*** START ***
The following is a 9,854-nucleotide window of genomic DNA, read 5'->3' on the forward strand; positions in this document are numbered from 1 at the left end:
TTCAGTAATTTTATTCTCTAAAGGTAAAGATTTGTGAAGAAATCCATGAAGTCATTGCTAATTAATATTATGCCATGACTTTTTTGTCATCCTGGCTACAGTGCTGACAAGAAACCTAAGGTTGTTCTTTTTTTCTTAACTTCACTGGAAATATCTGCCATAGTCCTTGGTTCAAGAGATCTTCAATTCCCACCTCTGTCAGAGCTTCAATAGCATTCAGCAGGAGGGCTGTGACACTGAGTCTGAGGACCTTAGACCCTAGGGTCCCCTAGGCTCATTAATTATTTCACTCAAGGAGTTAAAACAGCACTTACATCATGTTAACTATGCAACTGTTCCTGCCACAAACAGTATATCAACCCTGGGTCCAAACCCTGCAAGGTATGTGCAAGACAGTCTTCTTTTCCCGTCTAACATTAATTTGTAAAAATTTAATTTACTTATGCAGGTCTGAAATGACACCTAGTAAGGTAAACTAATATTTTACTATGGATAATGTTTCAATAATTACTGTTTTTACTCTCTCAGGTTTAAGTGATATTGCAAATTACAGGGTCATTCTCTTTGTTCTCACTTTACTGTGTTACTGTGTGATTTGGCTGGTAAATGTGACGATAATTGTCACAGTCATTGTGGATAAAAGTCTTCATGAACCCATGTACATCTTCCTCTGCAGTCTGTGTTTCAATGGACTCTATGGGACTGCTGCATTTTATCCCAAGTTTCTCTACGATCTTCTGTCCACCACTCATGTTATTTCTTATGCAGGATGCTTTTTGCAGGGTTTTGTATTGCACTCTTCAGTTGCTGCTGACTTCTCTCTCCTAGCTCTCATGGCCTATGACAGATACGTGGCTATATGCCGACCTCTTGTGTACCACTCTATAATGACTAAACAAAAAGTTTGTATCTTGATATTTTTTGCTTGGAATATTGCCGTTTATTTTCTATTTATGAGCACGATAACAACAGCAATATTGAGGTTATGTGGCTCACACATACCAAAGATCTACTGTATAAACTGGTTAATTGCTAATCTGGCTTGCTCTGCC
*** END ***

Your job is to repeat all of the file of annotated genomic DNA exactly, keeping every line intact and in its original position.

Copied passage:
The following is a 9,854-nucleotide window of genomic DNA, read 5'->3' on the forward strand; positions in this document are numbered from 1 at the left end:
TTCAGTAATTTTATTCTCTAAAGGTAAAGATTTGTGAAGAAATCCATGAAGTCATTGCTAATTAATATTATGCCATGACTTTTTTGTCATCCTGGCTACAGTGCTGACAAGAAACCTAAGGTTGTTCTTTTTTTCTTAACTTCACTGGAAATATCTGCCATAGTCCTTGGTTCAAGAGATCTTCAATTCCCACCTCTGTCAGAGCTTCAATAGCATTCAGCAGGAGGGCTGTGACACTGAGTCTGAGGACCTTAGACCCTAGGGTCCCCTAGGCTCATTAATTATTTCACTCAAGGAGTTAAAACAGCACTTACATCATGTTAACTATGCAACTGTTCCTGCCACAAACAGTATATCAACCCTGGGTCCAAACCCTGCAAGGTATGTGCAAGACAGTCTTCTTTTCCCGTCTAACATTAATTTGTAAAAATTTAATTTACTTATGCAGGTCTGAAATGACACCTAGTAAGGTAAACTAATATTTTACTATGGATAATGTTTCAATAATTACTGTTTTTACTCTCTCAGGTTTAAGTGATATTGCAAATTACAGGGTCATTCTCTTTGTTCTCACTTTACTGTGTTACTGTGTGATTTGGCTGGTAAATGTGACGATAATTGTCACAGTCATTGTGGATAAAAGTCTTCATGAACCCATGTACATCTTCCTCTGCAGTCTGTGTTTCAATGGACTCTATGGGACTGCTGCATTTTATCCCAAGTTTCTCTACGATCTTCTGTCCACCACTCATGTTATTTCTTATGCAGGATGCTTTTTGCAGGGTTTTGTATTGCACTCTTCAGTTGCTGCTGACTTCTCTCTCCTAGCTCTCATGGCCTATGACAGATACGTGGCTATATGCCGACCTCTTGTGTACCACTCTATAATGACTAAACAAAAAGTTTGTATCTTGATATTTTTTGCTTGGAATATTGCCGTTTATTTTCTATTTATGAGCACGATAACAACAGCAATATTGAGGTTATGTGGCTCACACATACCAAAGATCTACTGTATAAACTGGTTAATTGCTAATCTGGCTTGCTCTGCC